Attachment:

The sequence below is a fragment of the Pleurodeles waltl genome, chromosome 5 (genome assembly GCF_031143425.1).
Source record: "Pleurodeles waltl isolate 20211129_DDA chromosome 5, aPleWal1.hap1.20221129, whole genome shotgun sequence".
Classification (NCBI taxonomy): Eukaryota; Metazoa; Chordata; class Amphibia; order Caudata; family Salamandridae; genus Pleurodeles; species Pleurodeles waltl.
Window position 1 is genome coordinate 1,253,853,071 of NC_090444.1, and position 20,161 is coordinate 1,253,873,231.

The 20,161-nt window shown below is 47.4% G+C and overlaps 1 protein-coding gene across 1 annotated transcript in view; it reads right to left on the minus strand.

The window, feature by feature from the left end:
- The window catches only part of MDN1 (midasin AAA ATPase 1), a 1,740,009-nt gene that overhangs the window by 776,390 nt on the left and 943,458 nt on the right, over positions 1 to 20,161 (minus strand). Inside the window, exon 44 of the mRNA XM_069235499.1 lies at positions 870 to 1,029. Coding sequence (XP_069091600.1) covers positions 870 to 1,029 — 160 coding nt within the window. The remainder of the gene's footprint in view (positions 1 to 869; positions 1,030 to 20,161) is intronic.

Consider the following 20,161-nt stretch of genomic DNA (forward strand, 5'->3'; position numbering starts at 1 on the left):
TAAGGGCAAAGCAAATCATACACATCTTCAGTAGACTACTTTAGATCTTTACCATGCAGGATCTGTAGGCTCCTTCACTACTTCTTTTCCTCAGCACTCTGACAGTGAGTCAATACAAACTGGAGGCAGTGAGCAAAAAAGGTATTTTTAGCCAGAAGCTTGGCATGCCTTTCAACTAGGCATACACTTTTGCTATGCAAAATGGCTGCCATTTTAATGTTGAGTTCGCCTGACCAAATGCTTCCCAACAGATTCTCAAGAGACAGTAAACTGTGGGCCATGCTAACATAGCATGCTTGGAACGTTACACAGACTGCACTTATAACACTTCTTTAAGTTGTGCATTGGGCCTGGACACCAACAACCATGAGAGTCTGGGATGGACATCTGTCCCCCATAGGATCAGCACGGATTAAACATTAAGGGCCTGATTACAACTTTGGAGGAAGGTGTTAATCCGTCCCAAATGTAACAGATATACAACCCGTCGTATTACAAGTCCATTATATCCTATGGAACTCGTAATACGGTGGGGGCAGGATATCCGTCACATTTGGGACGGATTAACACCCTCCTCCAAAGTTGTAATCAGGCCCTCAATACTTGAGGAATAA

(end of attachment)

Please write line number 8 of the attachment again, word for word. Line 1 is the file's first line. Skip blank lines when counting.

Consider the following 20,161-nt stretch of genomic DNA (forward strand, 5'->3'; position numbering starts at 1 on the left):